5. Modern industrial society involves a complex division of labour in which diverse labour processes contribute to the overall supply of goods and services. In socialism the differing talents, skills and mundane contributions which people have to offer will be equally appreciated because people will realise that they are all necessary.

6. Why should any healthy human being be unwilling to work? It is understandable that when work means employment (wage slavery) workers may find work dull and meaningless. But given a society in which work is for one reason only: to provide goods and services for the use of humanity, why would people not want to give according to their abilities and take according to their needs? Of course, if it is correct and human beings cannot co-operate, then socialism will never happen. But the evidence is on our side: humans have a natural need to expend mental and physical energies in order to survive.

7. The World Socialist Movement is totally opposed to the Labour Party (or the Democratic Party) and has been since we was formed. Labour stands for the reform of the present capitalist system. The WSM stands for the abolition of capitalism (production for profit) and its replacement by a system of society in which the means of wealth production and distribution will be commonly owned and democratically controlled by the whole community.

8. The World Socialist Movement does not want to obtain power. We want to see power placed in the hands of the working class once they are consciously and democratically organised for socialism. Once the workers of the world have taken over state power, they will use it in order to get rid of capitalism and establish a system of production for use.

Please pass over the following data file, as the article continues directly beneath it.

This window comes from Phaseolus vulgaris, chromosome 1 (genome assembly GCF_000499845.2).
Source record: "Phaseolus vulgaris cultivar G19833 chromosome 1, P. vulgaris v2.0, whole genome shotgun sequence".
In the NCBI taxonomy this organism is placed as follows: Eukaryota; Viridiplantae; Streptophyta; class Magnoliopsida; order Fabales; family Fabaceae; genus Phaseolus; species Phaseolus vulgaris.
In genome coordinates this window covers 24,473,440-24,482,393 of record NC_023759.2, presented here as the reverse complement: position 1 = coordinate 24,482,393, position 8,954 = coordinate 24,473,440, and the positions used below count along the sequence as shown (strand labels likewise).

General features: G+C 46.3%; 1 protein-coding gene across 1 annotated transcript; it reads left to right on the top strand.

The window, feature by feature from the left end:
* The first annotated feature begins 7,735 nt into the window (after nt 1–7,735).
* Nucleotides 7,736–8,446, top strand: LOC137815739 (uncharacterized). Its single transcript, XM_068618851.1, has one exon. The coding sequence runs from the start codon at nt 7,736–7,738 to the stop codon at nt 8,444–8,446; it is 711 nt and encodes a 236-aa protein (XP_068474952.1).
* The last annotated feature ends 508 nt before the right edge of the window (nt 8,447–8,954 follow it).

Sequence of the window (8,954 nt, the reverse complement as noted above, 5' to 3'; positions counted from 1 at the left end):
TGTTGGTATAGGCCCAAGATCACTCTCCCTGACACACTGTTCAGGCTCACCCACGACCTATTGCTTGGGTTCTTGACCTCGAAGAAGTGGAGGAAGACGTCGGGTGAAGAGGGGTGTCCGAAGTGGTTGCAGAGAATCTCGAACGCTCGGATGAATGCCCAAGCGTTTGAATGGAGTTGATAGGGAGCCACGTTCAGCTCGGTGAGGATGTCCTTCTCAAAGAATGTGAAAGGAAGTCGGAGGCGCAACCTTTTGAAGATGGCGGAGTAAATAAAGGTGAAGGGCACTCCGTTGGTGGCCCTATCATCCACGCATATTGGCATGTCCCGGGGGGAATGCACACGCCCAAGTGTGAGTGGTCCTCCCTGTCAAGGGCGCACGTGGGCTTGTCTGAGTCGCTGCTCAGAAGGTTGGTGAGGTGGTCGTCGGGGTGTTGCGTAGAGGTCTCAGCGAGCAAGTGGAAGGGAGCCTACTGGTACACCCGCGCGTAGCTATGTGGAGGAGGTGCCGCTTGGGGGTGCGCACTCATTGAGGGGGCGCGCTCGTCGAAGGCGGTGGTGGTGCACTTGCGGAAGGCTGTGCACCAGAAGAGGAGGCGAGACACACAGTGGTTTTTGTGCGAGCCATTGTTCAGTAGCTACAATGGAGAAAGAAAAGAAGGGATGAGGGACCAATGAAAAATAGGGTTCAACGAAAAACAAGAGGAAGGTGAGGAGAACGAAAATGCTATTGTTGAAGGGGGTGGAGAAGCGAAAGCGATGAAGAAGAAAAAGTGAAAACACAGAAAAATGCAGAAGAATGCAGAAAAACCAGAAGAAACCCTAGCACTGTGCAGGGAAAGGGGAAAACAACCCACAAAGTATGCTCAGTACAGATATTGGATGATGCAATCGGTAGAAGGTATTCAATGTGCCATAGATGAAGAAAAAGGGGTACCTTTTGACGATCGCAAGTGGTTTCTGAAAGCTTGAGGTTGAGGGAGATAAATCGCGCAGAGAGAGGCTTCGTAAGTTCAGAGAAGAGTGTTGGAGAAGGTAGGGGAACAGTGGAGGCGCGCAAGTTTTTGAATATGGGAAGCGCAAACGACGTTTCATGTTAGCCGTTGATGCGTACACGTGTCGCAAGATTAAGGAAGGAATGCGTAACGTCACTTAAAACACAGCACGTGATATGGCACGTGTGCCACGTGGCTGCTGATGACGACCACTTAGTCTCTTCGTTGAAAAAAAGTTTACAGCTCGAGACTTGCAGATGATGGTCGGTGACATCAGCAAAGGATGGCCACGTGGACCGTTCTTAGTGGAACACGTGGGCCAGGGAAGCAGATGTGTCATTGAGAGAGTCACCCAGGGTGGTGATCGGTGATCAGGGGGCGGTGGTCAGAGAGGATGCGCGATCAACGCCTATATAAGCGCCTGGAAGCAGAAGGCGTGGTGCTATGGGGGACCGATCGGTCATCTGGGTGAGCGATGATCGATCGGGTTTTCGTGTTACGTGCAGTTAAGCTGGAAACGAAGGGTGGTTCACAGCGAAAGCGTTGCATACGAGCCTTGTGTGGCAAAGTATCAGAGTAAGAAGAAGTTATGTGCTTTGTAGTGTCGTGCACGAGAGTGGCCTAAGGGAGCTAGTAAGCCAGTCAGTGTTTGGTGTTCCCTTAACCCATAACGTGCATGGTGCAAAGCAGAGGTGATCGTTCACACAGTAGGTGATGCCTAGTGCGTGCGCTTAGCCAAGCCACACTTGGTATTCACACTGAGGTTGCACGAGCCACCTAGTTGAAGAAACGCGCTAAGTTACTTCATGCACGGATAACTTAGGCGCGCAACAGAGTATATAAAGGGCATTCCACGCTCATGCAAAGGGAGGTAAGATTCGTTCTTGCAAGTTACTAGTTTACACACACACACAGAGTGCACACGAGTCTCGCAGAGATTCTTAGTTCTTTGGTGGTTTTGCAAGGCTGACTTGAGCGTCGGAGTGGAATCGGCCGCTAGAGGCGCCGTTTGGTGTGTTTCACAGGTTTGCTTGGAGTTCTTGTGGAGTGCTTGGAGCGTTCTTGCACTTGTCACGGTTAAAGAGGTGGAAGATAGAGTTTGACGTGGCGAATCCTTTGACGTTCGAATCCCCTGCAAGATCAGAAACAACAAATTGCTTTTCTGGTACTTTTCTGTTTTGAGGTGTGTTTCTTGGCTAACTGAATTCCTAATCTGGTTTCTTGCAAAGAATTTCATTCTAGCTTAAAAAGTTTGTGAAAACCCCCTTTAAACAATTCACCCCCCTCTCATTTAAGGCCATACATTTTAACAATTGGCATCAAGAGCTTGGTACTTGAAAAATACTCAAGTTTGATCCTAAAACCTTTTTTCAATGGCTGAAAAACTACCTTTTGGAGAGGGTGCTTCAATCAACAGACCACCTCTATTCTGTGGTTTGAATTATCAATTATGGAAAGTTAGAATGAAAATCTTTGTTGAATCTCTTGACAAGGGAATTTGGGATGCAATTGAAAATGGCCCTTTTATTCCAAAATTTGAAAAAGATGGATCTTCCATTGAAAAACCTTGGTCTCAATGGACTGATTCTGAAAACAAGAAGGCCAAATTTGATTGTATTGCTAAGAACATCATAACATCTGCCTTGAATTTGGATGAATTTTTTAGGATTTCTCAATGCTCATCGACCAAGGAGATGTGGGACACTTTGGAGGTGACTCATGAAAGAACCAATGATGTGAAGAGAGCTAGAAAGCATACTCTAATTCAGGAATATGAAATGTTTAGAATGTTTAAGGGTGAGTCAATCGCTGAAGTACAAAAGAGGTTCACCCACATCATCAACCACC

9. The trade unions are not “over-powerful”. It is the small minority of the world’s population who live in luxury as a result of receiving rent, interest and profit — the capitalist class — who are the ones who enjoy social power at the moment; they enjoy it at the expense of the majority — the working class — whom they exploit. Trade unions are a necessary means of bargaining over the intensity of exploitation. But socialists want workers to go beyond trade unions (the industrial struggle) and use their political power to get rid of this exploitative social system once and for ail. There will be no trade unions in a socialist society, since there will be no economic classes and therefore no conflict of interest. The capitalist-run media hates to see workers using our power, even in militant trade union action. Socialists claim that workers have hardly started to flex their muscles. We have nothing to lose and much to gain from workers recognising their strength.

10. The Left claimed that there was socialism in the former USSR. We pointed out that it was a state capitalist dictatorship. The Left advises workers to reform capitalism to their advantage; we say this cannot be done and that the only solution to working class problems is political action to establish socialism. The Left stands for capitalism. We stand for socialism or communism and consider that the two terms mean the same thing, when properly used.

11. We want a society where houses are built for humans to freely live in, not for sale. Why should you have to save up in order to have a roof over your head when society is now quite able to build adequate accommodation for everyone?

12. The World Socialist Movement does not stand for the redistribution of wealth, but for free access to all wealth within a society where the productive machinery is owned by everyone without distinction of race and sex. Society is now capable of providing an abundance of wealth to fulfil human needs without anyone going short. This will not require the rich to give to the poor, but the elimination of the inequality of class.